A Summer of Protest: Using Event System Theory To Test an Intersectional Leadership Advantage. By: Stajkovic, Alexander D. and Stajkovic, Kayla. 2024. Journal of Management. p1.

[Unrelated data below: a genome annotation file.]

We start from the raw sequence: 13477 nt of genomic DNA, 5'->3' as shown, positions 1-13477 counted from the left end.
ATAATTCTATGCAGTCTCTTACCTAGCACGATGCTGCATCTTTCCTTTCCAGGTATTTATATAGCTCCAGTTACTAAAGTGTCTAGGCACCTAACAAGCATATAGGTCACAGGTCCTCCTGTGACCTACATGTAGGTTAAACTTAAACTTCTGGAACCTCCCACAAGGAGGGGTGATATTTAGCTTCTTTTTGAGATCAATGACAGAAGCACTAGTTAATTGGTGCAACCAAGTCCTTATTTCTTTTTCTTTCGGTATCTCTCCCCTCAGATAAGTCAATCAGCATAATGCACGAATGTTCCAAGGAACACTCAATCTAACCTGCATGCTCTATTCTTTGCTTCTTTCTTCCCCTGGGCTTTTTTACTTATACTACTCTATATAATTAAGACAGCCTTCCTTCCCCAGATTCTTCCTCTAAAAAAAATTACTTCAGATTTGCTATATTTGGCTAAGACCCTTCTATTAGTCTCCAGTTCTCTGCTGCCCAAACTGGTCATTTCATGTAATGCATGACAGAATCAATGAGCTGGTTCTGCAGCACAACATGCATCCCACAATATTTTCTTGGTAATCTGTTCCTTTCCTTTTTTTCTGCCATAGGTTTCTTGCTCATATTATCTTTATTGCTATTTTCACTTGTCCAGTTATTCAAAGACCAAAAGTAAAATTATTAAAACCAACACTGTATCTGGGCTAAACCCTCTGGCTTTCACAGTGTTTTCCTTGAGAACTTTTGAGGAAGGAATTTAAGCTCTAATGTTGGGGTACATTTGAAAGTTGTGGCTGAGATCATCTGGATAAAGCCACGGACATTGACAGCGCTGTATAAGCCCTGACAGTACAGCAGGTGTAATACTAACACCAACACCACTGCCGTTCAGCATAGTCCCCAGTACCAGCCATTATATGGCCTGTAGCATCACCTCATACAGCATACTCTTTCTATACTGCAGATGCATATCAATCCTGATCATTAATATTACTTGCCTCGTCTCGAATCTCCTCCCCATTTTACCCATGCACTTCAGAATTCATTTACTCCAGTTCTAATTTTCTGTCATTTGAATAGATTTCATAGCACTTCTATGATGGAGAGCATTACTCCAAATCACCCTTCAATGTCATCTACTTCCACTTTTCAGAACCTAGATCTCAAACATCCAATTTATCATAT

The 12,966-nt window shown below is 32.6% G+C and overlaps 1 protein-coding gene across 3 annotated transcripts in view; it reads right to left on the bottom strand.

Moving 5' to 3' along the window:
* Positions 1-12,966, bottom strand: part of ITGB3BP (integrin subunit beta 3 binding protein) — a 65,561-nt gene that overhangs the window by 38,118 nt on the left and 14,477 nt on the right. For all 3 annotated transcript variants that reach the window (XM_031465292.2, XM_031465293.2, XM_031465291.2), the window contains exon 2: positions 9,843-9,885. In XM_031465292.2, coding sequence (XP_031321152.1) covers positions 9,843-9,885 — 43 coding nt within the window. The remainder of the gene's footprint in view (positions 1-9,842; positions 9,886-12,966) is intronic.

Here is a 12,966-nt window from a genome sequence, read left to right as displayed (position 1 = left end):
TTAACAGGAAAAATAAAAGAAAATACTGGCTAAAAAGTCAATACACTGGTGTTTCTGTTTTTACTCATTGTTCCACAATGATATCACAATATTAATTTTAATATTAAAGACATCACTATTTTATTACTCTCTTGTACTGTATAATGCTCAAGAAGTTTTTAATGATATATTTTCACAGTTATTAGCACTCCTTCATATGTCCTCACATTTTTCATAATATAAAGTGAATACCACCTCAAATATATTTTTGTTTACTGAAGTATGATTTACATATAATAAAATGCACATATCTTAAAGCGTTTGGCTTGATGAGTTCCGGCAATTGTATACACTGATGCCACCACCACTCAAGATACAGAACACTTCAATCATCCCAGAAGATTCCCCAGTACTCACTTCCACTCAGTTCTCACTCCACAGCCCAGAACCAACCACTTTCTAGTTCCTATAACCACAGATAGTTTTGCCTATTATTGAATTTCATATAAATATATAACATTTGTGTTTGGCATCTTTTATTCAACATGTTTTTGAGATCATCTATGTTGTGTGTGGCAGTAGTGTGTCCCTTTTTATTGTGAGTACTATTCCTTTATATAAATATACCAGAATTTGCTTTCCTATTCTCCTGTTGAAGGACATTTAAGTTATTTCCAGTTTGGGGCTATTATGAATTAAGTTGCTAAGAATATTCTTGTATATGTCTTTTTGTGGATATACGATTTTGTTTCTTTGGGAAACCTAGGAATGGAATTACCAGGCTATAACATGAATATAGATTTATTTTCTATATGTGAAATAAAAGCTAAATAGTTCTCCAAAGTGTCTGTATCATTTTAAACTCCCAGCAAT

Widespread social unrest occurred in the United States in the Summer of 2020. Citizens took to the streets to challenge the prevailing social justice framework. According to event systemstheory, these Black Lives Matter (BLM) protests were high-strength, as they represented novel, critical, and disruptive events. They were also mega-threats as they focused on threats to the social identities of the marginalized communities. Because different approaches were taken in navigating the BLM protests by authorities, it was unclear what constitutes effective leadership during these events. We integrate insights from event-oriented literature with intersectionality ofgender and race research to introduce an intersectional leadership advantage (ILA). This framework suggests that Black women, owing in part to the rich tapestry of their social experiences, tend to develop a distinct leadership style characterized by sensitivity to racial injustice, leaning into risk, and commitment to the community. These qualities enable Black women leaders to be effective during events like BLM protests. Utilizing data from six public sources covering 11,540 protests across 3,338 U.S. cities from May toAugust 2020, we hypothesized an interaction of city police chiefs’ gender and race in relation to protest-related violence (measured in three ways). Results revealed that protests in cities with Black women police chiefs were associated with the lowest levels of violence compared to other groups. This study provides insights into qualities associated with leadership effectiveness in high-strength mega-threat events, and it connects diversity in leadership roles to favorable outcomes.